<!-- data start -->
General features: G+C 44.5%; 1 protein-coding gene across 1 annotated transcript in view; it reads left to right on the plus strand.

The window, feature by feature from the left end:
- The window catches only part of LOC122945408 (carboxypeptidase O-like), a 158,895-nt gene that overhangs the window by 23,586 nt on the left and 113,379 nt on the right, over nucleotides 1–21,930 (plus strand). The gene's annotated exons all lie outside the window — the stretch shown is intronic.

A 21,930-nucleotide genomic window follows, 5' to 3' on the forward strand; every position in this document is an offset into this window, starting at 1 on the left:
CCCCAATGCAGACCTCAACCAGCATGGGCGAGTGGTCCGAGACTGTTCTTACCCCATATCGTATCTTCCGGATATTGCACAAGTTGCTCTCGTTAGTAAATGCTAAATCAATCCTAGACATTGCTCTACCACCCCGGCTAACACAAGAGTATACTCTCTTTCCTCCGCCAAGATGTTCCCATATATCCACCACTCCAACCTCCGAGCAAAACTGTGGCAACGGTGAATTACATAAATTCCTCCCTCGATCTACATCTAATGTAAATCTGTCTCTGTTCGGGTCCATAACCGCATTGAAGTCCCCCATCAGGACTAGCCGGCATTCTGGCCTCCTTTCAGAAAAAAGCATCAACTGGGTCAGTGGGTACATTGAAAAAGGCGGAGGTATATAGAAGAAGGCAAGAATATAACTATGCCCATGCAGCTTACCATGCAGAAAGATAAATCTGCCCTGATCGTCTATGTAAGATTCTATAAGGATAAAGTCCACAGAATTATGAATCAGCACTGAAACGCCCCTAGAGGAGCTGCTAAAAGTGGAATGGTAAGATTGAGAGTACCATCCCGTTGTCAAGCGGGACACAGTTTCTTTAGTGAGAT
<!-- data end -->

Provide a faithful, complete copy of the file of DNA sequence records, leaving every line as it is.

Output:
General features: G+C 44.5%; 1 protein-coding gene across 1 annotated transcript in view; it reads left to right on the plus strand.

The window, feature by feature from the left end:
- The window catches only part of LOC122945408 (carboxypeptidase O-like), a 158,895-nt gene that overhangs the window by 23,586 nt on the left and 113,379 nt on the right, over nucleotides 1–21,930 (plus strand). The gene's annotated exons all lie outside the window — the stretch shown is intronic.

A 21,930-nucleotide genomic window follows, 5' to 3' on the forward strand; every position in this document is an offset into this window, starting at 1 on the left:
CCCCAATGCAGACCTCAACCAGCATGGGCGAGTGGTCCGAGACTGTTCTTACCCCATATCGTATCTTCCGGATATTGCACAAGTTGCTCTCGTTAGTAAATGCTAAATCAATCCTAGACATTGCTCTACCACCCCGGCTAACACAAGAGTATACTCTCTTTCCTCCGCCAAGATGTTCCCATATATCCACCACTCCAACCTCCGAGCAAAACTGTGGCAACGGTGAATTACATAAATTCCTCCCTCGATCTACATCTAATGTAAATCTGTCTCTGTTCGGGTCCATAACCGCATTGAAGTCCCCCATCAGGACTAGCCGGCATTCTGGCCTCCTTTCAGAAAAAAGCATCAACTGGGTCAGTGGGTACATTGAAAAAGGCGGAGGTATATAGAAGAAGGCAAGAATATAACTATGCCCATGCAGCTTACCATGCAGAAAGATAAATCTGCCCTGATCGTCTATGTAAGATTCTATAAGGATAAAGTCCACAGAATTATGAATCAGCACTGAAACGCCCCTAGAGGAGCTGCTAAAAGTGGAATGGTAAGATTGAGAGTACCATCCCGTTGTCAAGCGGGACACAGTTTCTTTAGTGAGAT